The production was conceived to tie-in both with the BBC's Africa Lives season of programming, and with the global Make Poverty History campaign, for which writer Curtis was a prominent campaigner. As such, it was also shown in South Africa on the same day as its UK and US premieres. Curtis was better-known as a writer of romantic comedy films such as Four Weddings and a Funeral, Notting Hill and Love Actually (the latter of which he also directed and had featured Nighy). Although The Girl in the Café does contain some of his trademark comedy elements, it is generally more serious in tone and attempts to highlight the issues of poverty and fair trade.
On BBC One, the programme gained an audience of 5.5 million, a 29% share of the total television audience watching over its ninety minute duration, winning its timeslot. The opinions, however, were divided.
No one among a first rate cast seemed sure if they were in a lightweight film with a heavyweight theme or a heavyweight film with lightly drawn characters. The tone was strangely solemn and the atmosphere cold, as though the film-makers had done a crash course in serious European cinema and decided that the key to its success was stilted conversation... There will be those who will argue that the normal critical judgments ought not to apply when the cause is so worthy. But drama is no more exempt from protest than economics.
Sarah Vine, being herself a wife to a conservative politician, argued in The Times that the message was devaluated by the oversimplification of the problem. In her opinion the main weakness of the film is the belief that the leaders of G8 can do anything to actually handle poverty.:
The Girl in the Café had one unforgivable and entirely avoidable flaw: oversimplification. Presenting a complex issue in such a one-dimensional way is not only patronising, it also devalues the message. Michael Moore-ism has its place in this world, but not on the BBC, and not at the taxpayer's expense.[...] It is deeply wrong that 30,000 children should die each day because of poverty. But it is equally wrong to suggest that eight men in a room, however deep their pockets or willing their hearts, can simply wave a magic wand and make it all go away.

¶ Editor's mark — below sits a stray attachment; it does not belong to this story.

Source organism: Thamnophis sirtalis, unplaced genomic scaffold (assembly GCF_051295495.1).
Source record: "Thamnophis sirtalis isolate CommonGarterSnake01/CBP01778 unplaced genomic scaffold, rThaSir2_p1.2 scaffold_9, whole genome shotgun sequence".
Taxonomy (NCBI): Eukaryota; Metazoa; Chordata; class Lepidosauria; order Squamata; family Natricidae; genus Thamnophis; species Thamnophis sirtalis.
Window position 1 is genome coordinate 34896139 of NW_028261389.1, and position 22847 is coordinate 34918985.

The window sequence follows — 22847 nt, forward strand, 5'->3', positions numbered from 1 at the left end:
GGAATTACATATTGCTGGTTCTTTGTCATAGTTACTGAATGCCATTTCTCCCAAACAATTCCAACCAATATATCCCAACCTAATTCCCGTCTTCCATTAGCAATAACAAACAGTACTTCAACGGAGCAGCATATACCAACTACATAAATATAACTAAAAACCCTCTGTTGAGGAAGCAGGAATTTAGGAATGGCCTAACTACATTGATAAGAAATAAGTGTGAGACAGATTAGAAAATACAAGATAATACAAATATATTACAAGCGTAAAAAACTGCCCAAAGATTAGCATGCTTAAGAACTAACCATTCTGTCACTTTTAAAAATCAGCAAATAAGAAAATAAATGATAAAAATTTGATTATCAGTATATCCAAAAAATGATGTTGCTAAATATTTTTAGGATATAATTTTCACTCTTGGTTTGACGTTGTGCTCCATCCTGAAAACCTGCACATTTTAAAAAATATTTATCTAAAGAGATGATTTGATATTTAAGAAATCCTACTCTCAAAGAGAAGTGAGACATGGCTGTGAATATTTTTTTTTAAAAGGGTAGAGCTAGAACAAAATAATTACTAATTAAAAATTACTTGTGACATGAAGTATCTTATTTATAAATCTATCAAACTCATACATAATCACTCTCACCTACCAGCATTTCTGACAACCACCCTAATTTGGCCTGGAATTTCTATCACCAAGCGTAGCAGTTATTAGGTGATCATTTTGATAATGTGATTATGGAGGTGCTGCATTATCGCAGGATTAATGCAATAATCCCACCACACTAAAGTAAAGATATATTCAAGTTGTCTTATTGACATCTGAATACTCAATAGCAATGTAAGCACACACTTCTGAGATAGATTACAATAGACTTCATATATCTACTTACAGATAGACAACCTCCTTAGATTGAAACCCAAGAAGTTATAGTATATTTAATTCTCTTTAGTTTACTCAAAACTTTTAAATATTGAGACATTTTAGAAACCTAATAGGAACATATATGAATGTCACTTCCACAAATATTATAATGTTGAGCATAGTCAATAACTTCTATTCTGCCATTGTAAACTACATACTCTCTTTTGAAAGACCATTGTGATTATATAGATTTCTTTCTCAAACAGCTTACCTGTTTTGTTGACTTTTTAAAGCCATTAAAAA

However, the film gained positive reviews too, with Alessandre Stanley from The New York Times stating:
The film may seem preachy and quixotic, but actually, celebrity finger-pointing seems to work. The film tries to humanize a vast, complex problem, not through the African victims, but through pampered Western protagonists who lack the courage of their convictions. That approach is not consistent with the structure of the film. It doesn't matter. The awkward romance is compelling, mostly because Mr. Nighy is so good.
There were also more positive reactions. Previewing the programme before transmission, Sarah Crompton was very enthusiastic when writing for The Daily Telegraph:
Though I am convinced by the need to take radical action against extreme poverty, I recognise that others are doubtful. But what I find so moving about The Girl in the Café... is its absolute belief in the power of drama to transform thinking.
Macdonald and Nighy were both nominated at the 2006 Golden Globe Awards for their performances in the production, while the film and Macdonald received Emmy wins. David Yates and Fiona Weir were also nominated at the Emmy Awards for Outstanding Directing and Casting respectively.